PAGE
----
Category Archives: Cats

Jealousy: Dealing with a Jealous Pet

jealousy, jealous pet, dog

Just like you, your pet will experience different emotions on different days. After a long walk to the park, your dog might feel exhausted and happy. If you scolded your dog for being disobedient, it might tuck its tail under and sulk in the corner. One emotion that animals can experience is jealousy. Jealousy can be directed toward a new pet in the house or a new family member, such as a newborn infant.

While jealousy is normal in most circumstances, pet parents should know how to address this issue before it becomes a larger problem.

Tips for Dealing with a Jealous Pet

If you are introducing a new family member into the home, furry or otherwise, follow the below steps to help ease potential jealousy.

Equal Affection

If you’ve recently brought a new pet into the home, be sure to split up your time evenly between pets. Although it’s tempting to focus on your new family member, your established pet needs equal time.

If you spend 30 minutes training a new puppy, be sure to spend 30 minutes playing exclusively with your cat. Likewise, if you reward your new puppy with a tasty treat, like a NuVet Plus wafer, make sure you treat your other pet as well.

When your cat knows that you will still spend time with them, their feelings of jealousy will likely subside quicker.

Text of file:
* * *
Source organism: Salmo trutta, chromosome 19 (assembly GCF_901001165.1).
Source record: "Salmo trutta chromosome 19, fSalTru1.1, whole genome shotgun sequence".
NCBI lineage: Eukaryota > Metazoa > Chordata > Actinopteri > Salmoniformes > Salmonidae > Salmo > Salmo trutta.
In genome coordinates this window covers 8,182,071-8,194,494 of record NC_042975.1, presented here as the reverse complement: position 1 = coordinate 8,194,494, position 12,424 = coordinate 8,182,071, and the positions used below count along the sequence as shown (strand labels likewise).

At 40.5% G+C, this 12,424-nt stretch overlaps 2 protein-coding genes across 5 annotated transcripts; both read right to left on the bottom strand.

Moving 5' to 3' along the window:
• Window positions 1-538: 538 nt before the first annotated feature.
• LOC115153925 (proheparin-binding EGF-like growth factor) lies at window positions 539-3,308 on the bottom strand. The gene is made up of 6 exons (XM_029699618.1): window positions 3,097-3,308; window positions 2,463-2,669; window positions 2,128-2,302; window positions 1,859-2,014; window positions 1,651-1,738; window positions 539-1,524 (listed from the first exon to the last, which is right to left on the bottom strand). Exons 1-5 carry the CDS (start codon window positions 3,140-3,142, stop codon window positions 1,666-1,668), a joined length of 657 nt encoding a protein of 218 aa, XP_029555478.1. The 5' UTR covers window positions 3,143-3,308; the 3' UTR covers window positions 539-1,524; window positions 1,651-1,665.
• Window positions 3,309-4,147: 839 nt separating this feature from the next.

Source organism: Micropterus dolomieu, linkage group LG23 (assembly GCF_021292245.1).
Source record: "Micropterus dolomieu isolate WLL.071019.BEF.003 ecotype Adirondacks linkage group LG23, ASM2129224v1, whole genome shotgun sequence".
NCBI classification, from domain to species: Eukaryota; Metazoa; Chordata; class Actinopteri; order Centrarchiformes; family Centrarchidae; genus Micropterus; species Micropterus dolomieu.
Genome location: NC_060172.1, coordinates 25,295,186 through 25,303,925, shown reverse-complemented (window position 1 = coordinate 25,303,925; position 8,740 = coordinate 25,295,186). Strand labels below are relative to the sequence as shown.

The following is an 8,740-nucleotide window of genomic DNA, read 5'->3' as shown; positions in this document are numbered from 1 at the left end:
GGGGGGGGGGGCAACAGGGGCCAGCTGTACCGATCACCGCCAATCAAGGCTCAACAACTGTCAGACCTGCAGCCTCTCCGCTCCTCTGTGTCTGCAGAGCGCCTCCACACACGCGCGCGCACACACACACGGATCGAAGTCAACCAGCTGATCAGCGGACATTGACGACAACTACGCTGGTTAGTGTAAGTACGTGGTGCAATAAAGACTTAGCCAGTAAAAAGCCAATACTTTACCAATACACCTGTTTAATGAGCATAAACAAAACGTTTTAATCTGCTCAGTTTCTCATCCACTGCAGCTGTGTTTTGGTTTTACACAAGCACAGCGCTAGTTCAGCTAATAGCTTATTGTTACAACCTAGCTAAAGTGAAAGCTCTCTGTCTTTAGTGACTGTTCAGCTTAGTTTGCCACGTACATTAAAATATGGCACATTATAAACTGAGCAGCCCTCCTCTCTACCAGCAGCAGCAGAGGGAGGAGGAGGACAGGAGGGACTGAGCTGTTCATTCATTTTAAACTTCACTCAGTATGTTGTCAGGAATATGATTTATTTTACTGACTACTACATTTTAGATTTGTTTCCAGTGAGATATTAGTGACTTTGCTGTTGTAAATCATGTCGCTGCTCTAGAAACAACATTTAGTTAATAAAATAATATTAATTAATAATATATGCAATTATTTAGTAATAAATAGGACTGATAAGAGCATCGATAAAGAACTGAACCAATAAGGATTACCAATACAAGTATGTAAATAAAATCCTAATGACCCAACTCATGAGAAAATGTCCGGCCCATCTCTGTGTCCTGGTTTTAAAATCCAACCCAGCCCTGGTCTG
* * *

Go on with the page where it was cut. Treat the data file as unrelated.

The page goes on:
Boundaries

Establish boundaries for the new addition in your home. For instance, if you have brought home a new puppy and your first dog is feeling jealous, be sure to keep their toys separate.

Do not allow the new puppy to gnaw on the first dog’s toys. The same goes for when a new baby arrives — be sure that the dog and the baby have their own play things, and try to establish proper social boundaries.

Stick to Routine

Try to avoid disrupting your original pet’s routine. Pets can become quite accustomed to their routine, and it helps them to feel safe and secure.

If you bring home a new pet or baby, try to make sure that your first pet stays on the same schedule. Abiding by the same schedule will help your original pet maintain a sense of normalcy. The less change to your first pet’s everyday life, the less it will feel like its life has been disrupted.

Quality Time

Be sure to spend some alone time each day with your original pet. In many cases, a jealous pet simply wants more attention from its owner. By giving your first pet special time with just you, it won’t be as apt to jealousy of another pet or baby in the house.

Take your dog for a walk, or spend time scratching your cat’s belly. Make it a priority to fit in a few minutes of uninterrupted time with your pet each day.

A Healthy Pet

Of course, it’s important to keep your pet’s mind, body and spirit healthy at all times. The best way to do this is to add a pet nutritional supplement, such as NuVet Plus, to their diet.

This specialized formula is created with the highest-quality ingredients, and will ensure that all your pet’s nutritional needs are met. To find out more about the benefits of NuVet Plus and NuJoint Plus, follow NuVet Labs on Facebook today.